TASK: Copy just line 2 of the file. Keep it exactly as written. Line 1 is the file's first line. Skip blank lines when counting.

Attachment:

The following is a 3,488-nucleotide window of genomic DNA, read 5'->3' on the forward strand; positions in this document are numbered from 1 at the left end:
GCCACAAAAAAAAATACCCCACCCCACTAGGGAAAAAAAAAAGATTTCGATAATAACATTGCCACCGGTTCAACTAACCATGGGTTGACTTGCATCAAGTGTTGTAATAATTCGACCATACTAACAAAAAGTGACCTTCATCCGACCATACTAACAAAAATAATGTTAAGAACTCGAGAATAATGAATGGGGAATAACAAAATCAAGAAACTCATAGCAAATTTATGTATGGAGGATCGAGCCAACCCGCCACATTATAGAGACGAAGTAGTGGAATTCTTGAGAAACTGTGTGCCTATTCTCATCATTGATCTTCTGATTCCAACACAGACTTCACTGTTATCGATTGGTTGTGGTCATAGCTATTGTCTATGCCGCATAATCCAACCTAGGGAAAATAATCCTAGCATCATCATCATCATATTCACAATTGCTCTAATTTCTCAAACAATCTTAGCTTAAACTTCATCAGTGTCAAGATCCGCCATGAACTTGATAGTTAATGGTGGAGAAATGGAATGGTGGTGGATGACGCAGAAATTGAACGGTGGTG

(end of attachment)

GCCACAAAAAAAAATACCCCACCCCACTAGGGAAAAAAAAAAGATTTCGATAATAACATTGCCACCGGTTCAACTAACCATGGGTTGACTTGCATCAAGTGTTGTAATAATTCGACCATACTAACAAAAAGTGACCTTCATCCGACCATACTAACAAAAATAATGTTAAGAACTCGAGAATAATGAATGGGGAATAACAAAATCAAGAAACTCATAGCAAATTTATGTATGGAGGATCGAGCCAACCCGCCACATTATAGAGACGAAGTAGTGGAATTCTTGAGAAACTGTGTGCCTATTCTCATCATTGATCTTCTGATTCCAACACAGACTTCACTGTTATCGATTGGTTGTGGTCATAGCTATTGTCTATGCCGCATAATCCAACCTAGGGAAAATAATCCTAGCATCATCATCATCATATTCACAATTGCTCTAATTTCTCAAACAATCTTAGCTTAAACTTCATCAGTGTCAAGATCCGCCATGAACTTGATAGTTAATGGTGGAGAAATGGAATGGTGGTGGATGACGCAGAAATTGAACGGTGGTG